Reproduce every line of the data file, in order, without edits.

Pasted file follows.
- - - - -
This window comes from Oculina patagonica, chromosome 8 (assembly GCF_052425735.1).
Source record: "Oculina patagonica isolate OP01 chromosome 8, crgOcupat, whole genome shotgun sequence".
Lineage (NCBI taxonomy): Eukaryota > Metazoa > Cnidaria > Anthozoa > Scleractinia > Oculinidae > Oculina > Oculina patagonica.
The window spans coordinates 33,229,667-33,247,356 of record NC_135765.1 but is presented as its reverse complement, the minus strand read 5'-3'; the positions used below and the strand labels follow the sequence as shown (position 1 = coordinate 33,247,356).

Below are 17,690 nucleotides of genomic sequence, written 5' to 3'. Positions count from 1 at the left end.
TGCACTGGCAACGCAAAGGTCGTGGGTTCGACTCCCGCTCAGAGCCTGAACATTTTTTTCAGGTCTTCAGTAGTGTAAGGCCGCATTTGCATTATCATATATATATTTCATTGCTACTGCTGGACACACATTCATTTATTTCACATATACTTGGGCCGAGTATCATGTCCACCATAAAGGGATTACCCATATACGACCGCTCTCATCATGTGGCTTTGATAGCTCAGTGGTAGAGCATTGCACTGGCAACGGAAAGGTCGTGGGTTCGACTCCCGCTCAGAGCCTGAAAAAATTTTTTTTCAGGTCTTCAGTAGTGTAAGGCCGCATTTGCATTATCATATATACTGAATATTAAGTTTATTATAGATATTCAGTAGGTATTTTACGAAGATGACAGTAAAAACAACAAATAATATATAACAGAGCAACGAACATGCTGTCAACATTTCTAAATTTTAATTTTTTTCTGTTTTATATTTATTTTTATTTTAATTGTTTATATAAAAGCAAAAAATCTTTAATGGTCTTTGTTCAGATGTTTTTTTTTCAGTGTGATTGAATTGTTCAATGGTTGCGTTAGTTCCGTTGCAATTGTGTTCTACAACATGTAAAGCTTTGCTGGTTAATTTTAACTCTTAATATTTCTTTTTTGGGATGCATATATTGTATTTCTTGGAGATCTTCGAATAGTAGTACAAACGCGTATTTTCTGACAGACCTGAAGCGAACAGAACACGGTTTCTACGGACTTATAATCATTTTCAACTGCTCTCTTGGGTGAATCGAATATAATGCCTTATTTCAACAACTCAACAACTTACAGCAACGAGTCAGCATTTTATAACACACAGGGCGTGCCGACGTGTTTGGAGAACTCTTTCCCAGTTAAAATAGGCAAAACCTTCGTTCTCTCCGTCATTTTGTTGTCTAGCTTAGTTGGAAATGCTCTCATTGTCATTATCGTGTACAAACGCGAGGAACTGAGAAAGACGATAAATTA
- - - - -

This window comes from Oculina patagonica, chromosome 8 (assembly GCF_052425735.1).
Source record: "Oculina patagonica isolate OP01 chromosome 8, crgOcupat, whole genome shotgun sequence".
Lineage (NCBI taxonomy): Eukaryota > Metazoa > Cnidaria > Anthozoa > Scleractinia > Oculinidae > Oculina > Oculina patagonica.
The window spans coordinates 33,229,667-33,247,356 of record NC_135765.1 but is presented as its reverse complement, the minus strand read 5'-3'; the positions used below and the strand labels follow the sequence as shown (position 1 = coordinate 33,247,356).

Below are 17,690 nucleotides of genomic sequence, written 5' to 3'. Positions count from 1 at the left end.
TGCACTGGCAACGCAAAGGTCGTGGGTTCGACTCCCGCTCAGAGCCTGAACATTTTTTTCAGGTCTTCAGTAGTGTAAGGCCGCATTTGCATTATCATATATATATTTCATTGCTACTGCTGGACACACATTCATTTATTTCACATATACTTGGGCCGAGTATCATGTCCACCATAAAGGGATTACCCATATACGACCGCTCTCATCATGTGGCTTTGATAGCTCAGTGGTAGAGCATTGCACTGGCAACGGAAAGGTCGTGGGTTCGACTCCCGCTCAGAGCCTGAAAAAATTTTTTTTCAGGTCTTCAGTAGTGTAAGGCCGCATTTGCATTATCATATATACTGAATATTAAGTTTATTATAGATATTCAGTAGGTATTTTACGAAGATGACAGTAAAAACAACAAATAATATATAACAGAGCAACGAACATGCTGTCAACATTTCTAAATTTTAATTTTTTTCTGTTTTATATTTATTTTTATTTTAATTGTTTATATAAAAGCAAAAAATCTTTAATGGTCTTTGTTCAGATGTTTTTTTTTCAGTGTGATTGAATTGTTCAATGGTTGCGTTAGTTCCGTTGCAATTGTGTTCTACAACATGTAAAGCTTTGCTGGTTAATTTTAACTCTTAATATTTCTTTTTTGGGATGCATATATTGTATTTCTTGGAGATCTTCGAATAGTAGTACAAACGCGTATTTTCTGACAGACCTGAAGCGAACAGAACACGGTTTCTACGGACTTATAATCATTTTCAACTGCTCTCTTGGGTGAATCGAATATAATGCCTTATTTCAACAACTCAACAACTTACAGCAACGAGTCAGCATTTTATAACACACAGGGCGTGCCGACGTGTTTGGAGAACTCTTTCCCAGTTAAAATAGGCAAAACCTTCGTTCTCTCCGTCATTTTGTTGTCTAGCTTAGTTGGAAATGCTCTCATTGTCATTATCGTGTACAAACGCGAGGAACTGAGAAAGACGATAAATTA